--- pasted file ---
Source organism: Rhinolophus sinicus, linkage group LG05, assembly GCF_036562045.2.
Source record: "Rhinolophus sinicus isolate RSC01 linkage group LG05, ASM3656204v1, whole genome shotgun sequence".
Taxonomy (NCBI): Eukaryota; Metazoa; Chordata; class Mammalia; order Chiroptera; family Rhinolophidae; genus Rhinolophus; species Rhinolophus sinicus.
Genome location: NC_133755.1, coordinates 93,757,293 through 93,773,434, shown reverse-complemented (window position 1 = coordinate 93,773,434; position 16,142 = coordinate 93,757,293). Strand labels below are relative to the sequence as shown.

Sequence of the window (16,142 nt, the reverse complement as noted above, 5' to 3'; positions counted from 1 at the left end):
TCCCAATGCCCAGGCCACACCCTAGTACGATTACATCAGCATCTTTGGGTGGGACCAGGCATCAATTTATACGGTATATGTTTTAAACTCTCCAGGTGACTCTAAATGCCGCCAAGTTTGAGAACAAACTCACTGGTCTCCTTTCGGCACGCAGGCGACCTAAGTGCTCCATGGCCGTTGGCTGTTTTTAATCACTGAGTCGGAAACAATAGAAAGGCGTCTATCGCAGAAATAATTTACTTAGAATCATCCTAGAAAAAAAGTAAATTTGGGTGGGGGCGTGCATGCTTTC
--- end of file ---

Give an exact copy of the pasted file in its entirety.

Source organism: Rhinolophus sinicus, linkage group LG05, assembly GCF_036562045.2.
Source record: "Rhinolophus sinicus isolate RSC01 linkage group LG05, ASM3656204v1, whole genome shotgun sequence".
Taxonomy (NCBI): Eukaryota; Metazoa; Chordata; class Mammalia; order Chiroptera; family Rhinolophidae; genus Rhinolophus; species Rhinolophus sinicus.
Genome location: NC_133755.1, coordinates 93,757,293 through 93,773,434, shown reverse-complemented (window position 1 = coordinate 93,773,434; position 16,142 = coordinate 93,757,293). Strand labels below are relative to the sequence as shown.

Sequence of the window (16,142 nt, the reverse complement as noted above, 5' to 3'; positions counted from 1 at the left end):
TCCCAATGCCCAGGCCACACCCTAGTACGATTACATCAGCATCTTTGGGTGGGACCAGGCATCAATTTATACGGTATATGTTTTAAACTCTCCAGGTGACTCTAAATGCCGCCAAGTTTGAGAACAAACTCACTGGTCTCCTTTCGGCACGCAGGCGACCTAAGTGCTCCATGGCCGTTGGCTGTTTTTAATCACTGAGTCGGAAACAATAGAAAGGCGTCTATCGCAGAAATAATTTACTTAGAATCATCCTAGAAAAAAAGTAAATTTGGGTGGGGGCGTGCATGCTTTC